Kumiko – The Treasure Hunter

This film moves me deeply. The vocal members of the audience I saw it with found it more comical or at least didn’t identify with the main character. Some despised her for her weakness or perceived mental illness. I don’t despise her and don’t regard her as mentally ill. I do regard her as desperate to the point of despairing hope. By despairing hope, I mean a hope that needs so much for something to be so that it abandons all evidence to the contrary. It’s an Asian film – I don’t mean in the obvious way – I’ve met or learned of many people like Kumiko in Asia. There’s an innocence and emotional vulnerability about them that is frowned upon in the West. Indeed, my main quibble with the film is the immaturity of its audience here; a film like this doesn’t, I feel more than insist, belong in American theatres. The giggles at emotionally vulnerable and therefore awkward moments weren’t just the 20-something hipster kiddies who got high and should probably be down the street watching a Disney cartoon. It was fairly general throughout the audience. If you want to be immersed in this, see it alone. The other quibble is the ending. I get it, but I’m not entirely pleased by it. What I think deserves deeper attention is something Kumiko keeps saying, that she is on the verge of a discovery. It’s certainly true, and it’s also the theme of the film. She is the treasure hunter, not because she’s searching for a bag of cash, but because she’s so convinced that in a life of stifling pettiness and parochialism, there must somewhere be a glowing wonder. There simply must be, and no amount of dissuasive reality will convince her differently. I once felt that way about love, and about meaning, and if that desperate hope doesn’t kill you, and you don’t abandon it, it may save you. I love her. I feel protective of her. I identify with her. And I feel I understand her. A film that can give me that, in any character, but especially one about whom it weaves a tale, has my appreciation.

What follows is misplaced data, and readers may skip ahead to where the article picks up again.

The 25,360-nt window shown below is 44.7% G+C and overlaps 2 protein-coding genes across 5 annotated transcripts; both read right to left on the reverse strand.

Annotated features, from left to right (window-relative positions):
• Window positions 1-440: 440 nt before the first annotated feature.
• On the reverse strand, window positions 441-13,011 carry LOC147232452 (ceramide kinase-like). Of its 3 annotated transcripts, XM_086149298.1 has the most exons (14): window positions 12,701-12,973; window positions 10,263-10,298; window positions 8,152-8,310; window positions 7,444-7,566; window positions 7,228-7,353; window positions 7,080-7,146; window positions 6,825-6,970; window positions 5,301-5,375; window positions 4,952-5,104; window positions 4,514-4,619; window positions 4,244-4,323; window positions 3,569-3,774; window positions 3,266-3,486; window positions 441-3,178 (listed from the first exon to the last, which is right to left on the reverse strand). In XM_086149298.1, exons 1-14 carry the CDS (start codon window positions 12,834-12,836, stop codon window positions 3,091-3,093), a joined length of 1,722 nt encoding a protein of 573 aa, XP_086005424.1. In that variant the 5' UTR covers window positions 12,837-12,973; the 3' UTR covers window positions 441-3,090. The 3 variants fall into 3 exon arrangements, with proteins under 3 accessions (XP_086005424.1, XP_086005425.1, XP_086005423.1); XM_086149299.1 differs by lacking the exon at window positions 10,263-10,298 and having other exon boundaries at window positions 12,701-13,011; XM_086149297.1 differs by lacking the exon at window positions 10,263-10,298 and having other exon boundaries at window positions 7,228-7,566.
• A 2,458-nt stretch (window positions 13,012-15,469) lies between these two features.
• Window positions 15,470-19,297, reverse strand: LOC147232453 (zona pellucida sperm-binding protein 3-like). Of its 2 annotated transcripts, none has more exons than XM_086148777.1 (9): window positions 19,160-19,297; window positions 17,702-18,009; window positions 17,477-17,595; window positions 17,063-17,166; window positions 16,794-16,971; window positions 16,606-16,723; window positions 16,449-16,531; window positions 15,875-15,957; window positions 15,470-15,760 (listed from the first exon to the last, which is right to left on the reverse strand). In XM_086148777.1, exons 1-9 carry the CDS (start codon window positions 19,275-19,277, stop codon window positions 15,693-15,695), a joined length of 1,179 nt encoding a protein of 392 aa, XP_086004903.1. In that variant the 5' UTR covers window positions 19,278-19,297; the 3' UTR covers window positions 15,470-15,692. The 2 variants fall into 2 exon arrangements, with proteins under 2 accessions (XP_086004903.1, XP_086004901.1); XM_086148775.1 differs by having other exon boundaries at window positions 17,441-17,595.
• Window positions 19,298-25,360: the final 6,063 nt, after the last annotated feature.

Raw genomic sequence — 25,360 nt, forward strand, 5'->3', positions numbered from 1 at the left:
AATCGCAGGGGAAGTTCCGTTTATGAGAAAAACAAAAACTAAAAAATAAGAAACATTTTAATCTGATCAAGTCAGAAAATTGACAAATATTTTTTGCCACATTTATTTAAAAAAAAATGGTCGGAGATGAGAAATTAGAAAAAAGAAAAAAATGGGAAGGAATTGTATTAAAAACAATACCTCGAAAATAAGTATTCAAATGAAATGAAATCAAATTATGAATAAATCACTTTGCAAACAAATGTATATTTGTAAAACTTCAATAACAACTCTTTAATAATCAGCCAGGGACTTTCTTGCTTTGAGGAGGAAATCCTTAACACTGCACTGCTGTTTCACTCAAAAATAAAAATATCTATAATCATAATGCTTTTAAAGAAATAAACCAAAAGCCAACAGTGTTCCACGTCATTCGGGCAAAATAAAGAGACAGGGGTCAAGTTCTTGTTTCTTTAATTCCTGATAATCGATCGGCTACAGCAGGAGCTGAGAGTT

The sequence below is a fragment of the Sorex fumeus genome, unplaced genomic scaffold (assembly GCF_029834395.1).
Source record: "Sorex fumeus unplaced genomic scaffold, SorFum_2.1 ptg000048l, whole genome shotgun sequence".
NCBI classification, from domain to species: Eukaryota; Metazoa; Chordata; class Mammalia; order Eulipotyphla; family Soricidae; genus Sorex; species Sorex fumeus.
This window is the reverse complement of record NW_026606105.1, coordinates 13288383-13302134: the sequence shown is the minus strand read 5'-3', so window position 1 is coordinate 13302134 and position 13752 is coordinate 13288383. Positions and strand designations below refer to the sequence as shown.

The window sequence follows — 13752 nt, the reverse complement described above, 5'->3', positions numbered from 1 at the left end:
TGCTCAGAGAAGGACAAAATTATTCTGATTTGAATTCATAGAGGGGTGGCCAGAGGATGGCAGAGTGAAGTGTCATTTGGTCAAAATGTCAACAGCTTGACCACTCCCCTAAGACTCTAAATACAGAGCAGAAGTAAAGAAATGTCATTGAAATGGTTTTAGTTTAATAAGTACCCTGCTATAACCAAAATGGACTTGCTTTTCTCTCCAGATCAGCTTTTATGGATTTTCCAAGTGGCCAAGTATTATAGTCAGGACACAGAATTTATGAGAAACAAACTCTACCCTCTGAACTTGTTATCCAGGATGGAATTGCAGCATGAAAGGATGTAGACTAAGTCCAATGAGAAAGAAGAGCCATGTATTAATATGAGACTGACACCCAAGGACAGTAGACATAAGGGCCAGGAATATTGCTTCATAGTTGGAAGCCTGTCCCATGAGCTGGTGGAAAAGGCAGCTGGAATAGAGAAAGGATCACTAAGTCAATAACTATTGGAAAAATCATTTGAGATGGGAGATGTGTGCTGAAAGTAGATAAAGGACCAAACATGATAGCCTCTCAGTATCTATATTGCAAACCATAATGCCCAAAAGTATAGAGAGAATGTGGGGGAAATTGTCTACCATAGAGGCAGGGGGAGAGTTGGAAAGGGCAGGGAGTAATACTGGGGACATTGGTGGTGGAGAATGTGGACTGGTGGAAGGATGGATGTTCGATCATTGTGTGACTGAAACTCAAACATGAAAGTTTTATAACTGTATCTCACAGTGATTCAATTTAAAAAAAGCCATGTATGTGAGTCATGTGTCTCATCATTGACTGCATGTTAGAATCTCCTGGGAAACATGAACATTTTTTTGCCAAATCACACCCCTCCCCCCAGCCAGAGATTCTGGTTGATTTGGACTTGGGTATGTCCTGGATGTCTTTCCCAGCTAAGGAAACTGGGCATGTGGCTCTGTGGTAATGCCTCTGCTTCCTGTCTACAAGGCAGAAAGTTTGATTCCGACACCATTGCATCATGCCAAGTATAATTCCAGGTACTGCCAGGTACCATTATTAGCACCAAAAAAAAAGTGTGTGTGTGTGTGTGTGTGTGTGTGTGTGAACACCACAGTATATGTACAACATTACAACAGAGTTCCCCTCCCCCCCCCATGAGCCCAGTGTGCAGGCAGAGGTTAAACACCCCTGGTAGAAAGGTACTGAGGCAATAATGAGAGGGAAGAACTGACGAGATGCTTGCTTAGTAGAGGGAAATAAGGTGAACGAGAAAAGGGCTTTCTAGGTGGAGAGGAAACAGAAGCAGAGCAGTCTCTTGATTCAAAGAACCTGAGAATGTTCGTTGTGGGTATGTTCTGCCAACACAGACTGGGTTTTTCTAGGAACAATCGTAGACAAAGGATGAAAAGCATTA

As with most films I don’t dislike, I don’t ‘enjoy’ the film, I am moved by it. This film premiered at the 2014 Sundance Film Festival. An article about the source of the urban legend that inspired the story is here and the documentary is here. I saw this at IFC Center in NYC, where I’m now a member.